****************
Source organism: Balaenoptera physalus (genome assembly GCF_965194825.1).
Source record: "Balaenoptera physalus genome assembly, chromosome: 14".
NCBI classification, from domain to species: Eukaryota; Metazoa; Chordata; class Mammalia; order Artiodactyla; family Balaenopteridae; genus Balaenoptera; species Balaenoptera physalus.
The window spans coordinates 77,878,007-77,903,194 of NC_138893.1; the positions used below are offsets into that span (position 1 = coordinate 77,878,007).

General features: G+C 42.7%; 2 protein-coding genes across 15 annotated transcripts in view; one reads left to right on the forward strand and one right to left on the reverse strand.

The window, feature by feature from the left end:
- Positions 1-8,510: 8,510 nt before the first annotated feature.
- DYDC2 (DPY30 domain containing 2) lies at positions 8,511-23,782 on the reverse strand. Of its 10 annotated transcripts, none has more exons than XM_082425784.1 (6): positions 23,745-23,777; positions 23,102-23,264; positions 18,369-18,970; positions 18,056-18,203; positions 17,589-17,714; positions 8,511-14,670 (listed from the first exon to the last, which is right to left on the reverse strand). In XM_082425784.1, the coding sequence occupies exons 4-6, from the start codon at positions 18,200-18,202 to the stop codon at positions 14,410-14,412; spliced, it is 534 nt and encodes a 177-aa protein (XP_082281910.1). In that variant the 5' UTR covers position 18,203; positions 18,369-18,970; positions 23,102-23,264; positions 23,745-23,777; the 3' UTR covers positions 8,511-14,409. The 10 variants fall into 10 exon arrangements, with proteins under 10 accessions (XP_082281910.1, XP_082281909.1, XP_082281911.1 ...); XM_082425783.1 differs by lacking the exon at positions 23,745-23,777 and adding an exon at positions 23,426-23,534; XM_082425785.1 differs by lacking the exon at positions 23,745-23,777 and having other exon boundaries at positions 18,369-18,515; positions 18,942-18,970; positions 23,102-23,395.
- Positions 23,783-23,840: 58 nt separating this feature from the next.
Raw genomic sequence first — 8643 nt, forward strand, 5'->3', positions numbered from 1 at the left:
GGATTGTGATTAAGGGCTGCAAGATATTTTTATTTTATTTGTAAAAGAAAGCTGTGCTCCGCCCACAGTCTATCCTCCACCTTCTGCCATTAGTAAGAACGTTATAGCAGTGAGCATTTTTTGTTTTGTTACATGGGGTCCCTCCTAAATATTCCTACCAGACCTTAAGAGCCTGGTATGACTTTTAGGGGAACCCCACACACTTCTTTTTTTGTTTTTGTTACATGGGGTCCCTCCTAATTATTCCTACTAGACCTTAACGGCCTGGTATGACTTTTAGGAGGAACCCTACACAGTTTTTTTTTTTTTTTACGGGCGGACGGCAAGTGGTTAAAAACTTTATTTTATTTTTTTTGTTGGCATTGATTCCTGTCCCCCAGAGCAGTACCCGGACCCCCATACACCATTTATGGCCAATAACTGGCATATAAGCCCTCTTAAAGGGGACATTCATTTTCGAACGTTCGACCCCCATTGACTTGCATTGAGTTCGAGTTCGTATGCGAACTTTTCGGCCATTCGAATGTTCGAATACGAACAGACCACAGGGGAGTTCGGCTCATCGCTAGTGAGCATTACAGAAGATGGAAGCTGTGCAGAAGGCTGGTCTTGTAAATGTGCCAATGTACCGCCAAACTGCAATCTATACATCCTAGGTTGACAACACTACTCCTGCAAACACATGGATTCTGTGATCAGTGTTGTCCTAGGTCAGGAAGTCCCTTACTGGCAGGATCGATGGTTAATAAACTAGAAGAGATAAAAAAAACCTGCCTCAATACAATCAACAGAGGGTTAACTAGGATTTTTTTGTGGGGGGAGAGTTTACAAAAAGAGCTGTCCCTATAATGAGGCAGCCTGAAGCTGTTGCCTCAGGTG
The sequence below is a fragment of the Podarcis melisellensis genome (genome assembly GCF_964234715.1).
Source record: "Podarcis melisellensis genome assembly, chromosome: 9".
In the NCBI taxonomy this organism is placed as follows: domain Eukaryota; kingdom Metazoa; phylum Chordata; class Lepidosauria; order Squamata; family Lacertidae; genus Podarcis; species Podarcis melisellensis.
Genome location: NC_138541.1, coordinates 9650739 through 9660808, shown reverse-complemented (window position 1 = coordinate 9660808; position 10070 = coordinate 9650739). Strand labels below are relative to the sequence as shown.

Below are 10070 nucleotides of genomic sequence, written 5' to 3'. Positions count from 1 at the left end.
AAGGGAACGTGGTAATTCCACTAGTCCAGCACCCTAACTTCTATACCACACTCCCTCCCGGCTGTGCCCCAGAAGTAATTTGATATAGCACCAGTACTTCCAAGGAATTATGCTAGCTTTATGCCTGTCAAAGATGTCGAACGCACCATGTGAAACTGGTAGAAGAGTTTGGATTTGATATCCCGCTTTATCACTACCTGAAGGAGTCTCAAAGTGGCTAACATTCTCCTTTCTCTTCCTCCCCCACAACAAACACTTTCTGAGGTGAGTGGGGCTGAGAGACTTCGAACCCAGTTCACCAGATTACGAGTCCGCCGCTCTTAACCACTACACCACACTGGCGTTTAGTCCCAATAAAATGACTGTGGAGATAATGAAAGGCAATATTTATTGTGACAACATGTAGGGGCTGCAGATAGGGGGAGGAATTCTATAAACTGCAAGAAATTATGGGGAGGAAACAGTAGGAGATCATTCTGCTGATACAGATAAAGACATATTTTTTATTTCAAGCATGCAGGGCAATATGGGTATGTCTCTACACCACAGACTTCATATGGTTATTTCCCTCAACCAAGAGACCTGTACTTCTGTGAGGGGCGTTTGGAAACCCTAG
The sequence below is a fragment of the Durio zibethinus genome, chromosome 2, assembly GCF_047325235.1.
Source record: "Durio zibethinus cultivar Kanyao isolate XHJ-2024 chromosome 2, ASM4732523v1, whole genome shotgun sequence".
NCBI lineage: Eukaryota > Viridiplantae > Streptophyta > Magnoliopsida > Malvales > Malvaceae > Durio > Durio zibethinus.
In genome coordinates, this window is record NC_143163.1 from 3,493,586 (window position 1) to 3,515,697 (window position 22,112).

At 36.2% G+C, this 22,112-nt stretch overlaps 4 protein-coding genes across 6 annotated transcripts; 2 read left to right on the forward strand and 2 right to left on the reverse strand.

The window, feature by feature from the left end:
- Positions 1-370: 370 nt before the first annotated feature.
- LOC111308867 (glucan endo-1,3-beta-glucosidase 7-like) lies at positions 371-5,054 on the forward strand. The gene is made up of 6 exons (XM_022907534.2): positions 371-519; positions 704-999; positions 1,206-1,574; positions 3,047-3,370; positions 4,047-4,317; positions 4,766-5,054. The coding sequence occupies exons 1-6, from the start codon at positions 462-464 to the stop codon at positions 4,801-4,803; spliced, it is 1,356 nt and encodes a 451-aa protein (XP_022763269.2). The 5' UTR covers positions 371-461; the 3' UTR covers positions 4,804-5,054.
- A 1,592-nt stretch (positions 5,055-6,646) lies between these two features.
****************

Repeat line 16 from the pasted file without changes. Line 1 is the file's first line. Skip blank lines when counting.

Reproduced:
Below are 10070 nucleotides of genomic sequence, written 5' to 3'. Positions count from 1 at the left end.